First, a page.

“. . . according to the Yoga Sutra (3.1), the term [Bandha] refers to the ‘binding’ of consciousness to a particular object or locus (desha), which is the very essence of concentration.”
Georg Feuerstein

Tuesday, March 15, 2011

A Tip for Helping to Correct Alignment in Hyperextended Elbows and Knees in Yoga

Aligning the bones accesses their inherent strength so that yoga poses ultimately require less muscular effort to maintain. For example, in our last post we gave a tip on using the big toes to correct the tendency for the pelvis to drift back in standing forward bends and one-legged standing poses like Warrior III. This correction brings the leg bones upright and perpendicular to the floor, which better supports the body weight. Aligning the bones in this manner also has the benefit of increasing joint congruency and spreads the joint reaction forces more evenly across the articular cartilage. Conversely, engaging the muscles that align the bones has been demonstrated to have a protective effect on the joint cartilage.

hyperextension in downward dog pose
Dog Pose showing the direction of force through hyperextended elbows vs aligned elbows.
Hyperextending the knees or elbows in yoga poses can be disadvantageous because it misdirects the forces that create the form of the asana. For example, if the elbows are hyperextending in Dog Pose, then the force of the hands pushing into the mat is angled inward. Ideally this force should be directed through the long axes of the forearm bones, humerus, and shoulders and then through to the trunk and pelvis. Aligning the bones of the arms helps to create the proper form of Downward Facing Dog. Pressing the body back in this manner then synergizes the stretch of the muscles at the backs of the legs.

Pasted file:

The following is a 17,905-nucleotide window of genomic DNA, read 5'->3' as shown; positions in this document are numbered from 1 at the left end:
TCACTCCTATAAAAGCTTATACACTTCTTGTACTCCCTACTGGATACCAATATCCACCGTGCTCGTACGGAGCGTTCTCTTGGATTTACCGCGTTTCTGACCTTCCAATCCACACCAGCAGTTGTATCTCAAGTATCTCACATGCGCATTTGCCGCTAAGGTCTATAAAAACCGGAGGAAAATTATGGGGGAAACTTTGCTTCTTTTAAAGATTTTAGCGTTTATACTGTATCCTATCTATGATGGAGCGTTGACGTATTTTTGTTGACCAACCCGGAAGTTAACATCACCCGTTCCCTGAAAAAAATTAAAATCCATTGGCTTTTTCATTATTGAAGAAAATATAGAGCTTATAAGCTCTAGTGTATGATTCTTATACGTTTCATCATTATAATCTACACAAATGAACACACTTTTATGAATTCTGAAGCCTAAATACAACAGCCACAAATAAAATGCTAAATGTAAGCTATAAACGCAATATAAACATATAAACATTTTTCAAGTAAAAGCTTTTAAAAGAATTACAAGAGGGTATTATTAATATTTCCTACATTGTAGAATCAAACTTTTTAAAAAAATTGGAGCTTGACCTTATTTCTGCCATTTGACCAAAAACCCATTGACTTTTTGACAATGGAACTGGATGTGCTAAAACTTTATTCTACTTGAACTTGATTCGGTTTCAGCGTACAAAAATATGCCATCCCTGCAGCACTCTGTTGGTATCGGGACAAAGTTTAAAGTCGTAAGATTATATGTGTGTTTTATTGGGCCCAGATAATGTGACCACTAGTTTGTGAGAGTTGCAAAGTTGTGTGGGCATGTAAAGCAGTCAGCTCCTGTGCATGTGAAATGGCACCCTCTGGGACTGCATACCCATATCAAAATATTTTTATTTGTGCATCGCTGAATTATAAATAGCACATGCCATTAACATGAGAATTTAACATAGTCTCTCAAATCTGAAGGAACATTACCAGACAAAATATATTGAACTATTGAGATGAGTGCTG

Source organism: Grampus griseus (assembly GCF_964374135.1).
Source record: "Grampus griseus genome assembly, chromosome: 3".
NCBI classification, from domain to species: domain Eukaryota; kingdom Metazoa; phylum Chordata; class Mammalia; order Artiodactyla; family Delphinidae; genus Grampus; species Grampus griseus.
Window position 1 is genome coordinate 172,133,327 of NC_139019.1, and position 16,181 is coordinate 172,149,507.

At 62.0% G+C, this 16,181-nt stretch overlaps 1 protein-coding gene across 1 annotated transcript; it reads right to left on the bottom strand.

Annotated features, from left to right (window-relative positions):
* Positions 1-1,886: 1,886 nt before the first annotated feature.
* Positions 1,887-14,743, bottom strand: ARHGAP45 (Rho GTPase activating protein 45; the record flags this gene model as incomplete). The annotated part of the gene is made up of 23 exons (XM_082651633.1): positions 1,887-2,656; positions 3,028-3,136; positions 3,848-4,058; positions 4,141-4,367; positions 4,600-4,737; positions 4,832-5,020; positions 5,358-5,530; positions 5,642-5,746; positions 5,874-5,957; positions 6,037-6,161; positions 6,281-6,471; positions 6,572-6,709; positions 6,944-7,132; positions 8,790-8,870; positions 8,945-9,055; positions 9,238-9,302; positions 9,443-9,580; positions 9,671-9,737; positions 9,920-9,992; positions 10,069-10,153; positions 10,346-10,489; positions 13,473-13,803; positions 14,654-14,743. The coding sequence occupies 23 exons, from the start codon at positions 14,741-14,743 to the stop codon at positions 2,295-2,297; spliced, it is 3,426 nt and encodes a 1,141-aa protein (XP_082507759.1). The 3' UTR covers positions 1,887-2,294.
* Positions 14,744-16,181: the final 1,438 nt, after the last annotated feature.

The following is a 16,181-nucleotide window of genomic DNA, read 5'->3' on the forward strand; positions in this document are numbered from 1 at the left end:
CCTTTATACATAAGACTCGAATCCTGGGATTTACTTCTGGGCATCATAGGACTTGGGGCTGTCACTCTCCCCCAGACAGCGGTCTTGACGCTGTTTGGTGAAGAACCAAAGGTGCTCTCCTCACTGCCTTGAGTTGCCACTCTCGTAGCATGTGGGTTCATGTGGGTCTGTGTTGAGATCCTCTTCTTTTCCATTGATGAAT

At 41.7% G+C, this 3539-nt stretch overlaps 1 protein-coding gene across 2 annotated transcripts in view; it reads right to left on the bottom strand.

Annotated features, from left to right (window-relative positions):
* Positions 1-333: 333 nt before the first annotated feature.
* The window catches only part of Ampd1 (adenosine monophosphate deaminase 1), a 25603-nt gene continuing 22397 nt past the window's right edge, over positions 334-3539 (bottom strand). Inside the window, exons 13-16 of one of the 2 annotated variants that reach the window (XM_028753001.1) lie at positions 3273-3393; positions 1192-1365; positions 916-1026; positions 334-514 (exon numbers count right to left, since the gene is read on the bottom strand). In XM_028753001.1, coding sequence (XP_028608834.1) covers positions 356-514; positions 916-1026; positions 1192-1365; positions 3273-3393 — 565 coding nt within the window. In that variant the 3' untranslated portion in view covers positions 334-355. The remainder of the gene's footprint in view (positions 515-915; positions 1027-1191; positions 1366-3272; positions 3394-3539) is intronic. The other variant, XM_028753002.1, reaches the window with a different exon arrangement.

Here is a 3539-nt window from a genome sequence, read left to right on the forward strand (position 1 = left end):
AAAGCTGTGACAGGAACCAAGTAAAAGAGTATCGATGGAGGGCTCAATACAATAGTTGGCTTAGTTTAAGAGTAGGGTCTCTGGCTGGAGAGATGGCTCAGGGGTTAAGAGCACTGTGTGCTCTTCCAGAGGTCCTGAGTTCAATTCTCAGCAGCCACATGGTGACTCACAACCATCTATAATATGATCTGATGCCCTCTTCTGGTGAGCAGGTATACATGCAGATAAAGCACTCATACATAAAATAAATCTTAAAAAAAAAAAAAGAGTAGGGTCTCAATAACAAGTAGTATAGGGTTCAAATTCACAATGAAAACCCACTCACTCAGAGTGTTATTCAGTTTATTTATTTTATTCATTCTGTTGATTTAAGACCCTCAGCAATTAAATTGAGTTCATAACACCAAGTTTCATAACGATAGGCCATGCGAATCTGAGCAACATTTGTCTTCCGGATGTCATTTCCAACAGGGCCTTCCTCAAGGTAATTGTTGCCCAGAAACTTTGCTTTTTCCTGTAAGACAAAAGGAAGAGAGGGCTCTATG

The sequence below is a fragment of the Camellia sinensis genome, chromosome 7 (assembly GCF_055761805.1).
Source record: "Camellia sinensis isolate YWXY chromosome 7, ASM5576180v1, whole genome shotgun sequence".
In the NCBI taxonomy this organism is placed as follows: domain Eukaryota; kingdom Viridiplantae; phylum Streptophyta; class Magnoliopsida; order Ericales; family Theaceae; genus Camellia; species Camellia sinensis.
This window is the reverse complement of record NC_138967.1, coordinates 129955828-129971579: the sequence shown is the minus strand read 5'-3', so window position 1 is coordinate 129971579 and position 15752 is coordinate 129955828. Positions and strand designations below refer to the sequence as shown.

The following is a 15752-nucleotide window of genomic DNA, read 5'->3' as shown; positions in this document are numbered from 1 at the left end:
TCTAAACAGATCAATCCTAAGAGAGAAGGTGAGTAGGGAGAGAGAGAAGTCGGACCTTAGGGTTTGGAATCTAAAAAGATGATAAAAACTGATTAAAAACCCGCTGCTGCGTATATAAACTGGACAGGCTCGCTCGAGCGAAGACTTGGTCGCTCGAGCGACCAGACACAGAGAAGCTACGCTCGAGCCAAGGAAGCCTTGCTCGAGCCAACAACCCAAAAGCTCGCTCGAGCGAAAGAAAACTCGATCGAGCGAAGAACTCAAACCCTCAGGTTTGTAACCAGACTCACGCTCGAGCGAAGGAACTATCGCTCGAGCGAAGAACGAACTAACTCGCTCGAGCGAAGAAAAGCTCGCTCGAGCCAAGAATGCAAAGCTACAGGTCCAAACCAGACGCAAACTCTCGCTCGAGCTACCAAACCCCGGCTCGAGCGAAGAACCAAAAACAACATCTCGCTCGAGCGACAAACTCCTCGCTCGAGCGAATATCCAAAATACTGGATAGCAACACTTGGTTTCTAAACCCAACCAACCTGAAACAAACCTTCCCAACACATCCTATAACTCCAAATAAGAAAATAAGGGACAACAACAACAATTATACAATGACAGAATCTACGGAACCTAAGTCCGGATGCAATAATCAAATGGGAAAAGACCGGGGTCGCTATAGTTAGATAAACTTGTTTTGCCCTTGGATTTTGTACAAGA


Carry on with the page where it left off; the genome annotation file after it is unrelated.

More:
Hyperextending the elbows also has other undesirable effects, such as potentially overstretching the capsule at the front of the joint and concentrating the joint reaction forces abnormally. I will go over the various causes of hyperextended joints in a future post, but for now . . .

On to the Tip . . .

biceps and brachialis in downward dog pose
Attempt to drag the hands towards each other
to engage the elbow flexors.
Warm up first with several Surya Namaskaras (Sun Salutations). Then take Dog Pose. Relax the triceps and, with the hands firmly fixed on the mat, gently attempt to drag the palms towards one another. This engages the elbow flexors—the biceps and brachialis muscles—and bends the elbows to counteract hyperextension. Keep the elbow flexors engaged with this cue and then gradually dial in contraction of the triceps to straighten the elbows. The biomechanical term for working in this manner is “co-contraction” or “co-activation.” This concept of simultaneously engaging an agonist/antagonist muscle group is discussed in detail in the Mat Companion series. Click here to see how to use co-contraction to correct hyperextended knees—and a quick tip on using the big toes to refine this action.

elbow flexors and extensors in downward dog
Co-contraction of the elbow flexors and extensors.
If you’re teaching this to a student who is hyperextending their elbows, demonstrate the technique first, and then talk them through it. You can also have your student try it with the knees on the floor first—like a modified Child's Pose. This takes the weight off the hands, making the cue a bit easier to access.

A key to integrating these cues into your yoga is to try them once or twice to align the bones in the pose, and then use them again the next time you practice. This trains proprioception and muscle memory so that within a few sessions, practitioners can engage the muscles directly without attempting to drag the hands towards one another. The cue remains as a resource, however, and can be used to refine the movement. This is true for accessing nutation, engaging the tensor fascia lata to stabilize the knees, using the accessory muscles of breathing to augment the diaphragm, and so on. Once used several times, these techniques become automatic.